Seeking answers on civil discourse, finding a community

In his quest to tackle dialogue across differences, political science major Zach Koung has taken more SNF Paideia-affiliated courses than any student in the program.

Zach Koung stands in front of a building next to a flight of concrete stairs, his reflection in the window behind him.
Zach Koung is a third-year political science major who graduates later this month.

Zach Koung came to Penn knowing firsthand how important it is to have constructive dialogue despite differences.

The political science major in the Penn’s School of Arts & Sciences from Ellicott City, Maryland, had just come from serving as a student member on his hometown’s school board during his senior year in high school. He’d started his term in the summer of 2020 in the early months of the pandemic and on the heels of the killing of George Floyd by police and the racial justice marches that ensued. A few months later was the contentious 2020 presidential election.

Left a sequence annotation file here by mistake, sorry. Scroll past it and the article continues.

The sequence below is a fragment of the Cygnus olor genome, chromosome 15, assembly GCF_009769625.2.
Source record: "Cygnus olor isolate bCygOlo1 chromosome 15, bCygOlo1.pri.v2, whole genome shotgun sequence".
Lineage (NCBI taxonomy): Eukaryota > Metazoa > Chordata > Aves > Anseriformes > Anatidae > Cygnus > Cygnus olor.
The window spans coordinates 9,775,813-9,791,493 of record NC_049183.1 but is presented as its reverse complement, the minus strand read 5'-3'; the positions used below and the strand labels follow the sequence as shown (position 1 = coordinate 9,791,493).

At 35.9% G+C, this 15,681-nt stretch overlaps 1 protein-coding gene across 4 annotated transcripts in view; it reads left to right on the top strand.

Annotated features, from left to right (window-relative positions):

“Long story short, it became four conservatives, three liberals, and me,” he says. The board was tackling many hot button issues, including whether schools should return to in-person instruction or continue with remote learning, and he was getting pressure. “I was often targeted and singled out for votes that I had taken, and people came after me because of my age. I was doxxed, my email and phone number were put online, my parents’ information went online. At several points, the police were involved.” There was even legislation put forth in the state legislature and lawsuits filed seeking to remove him from office and strip him of his voting rights.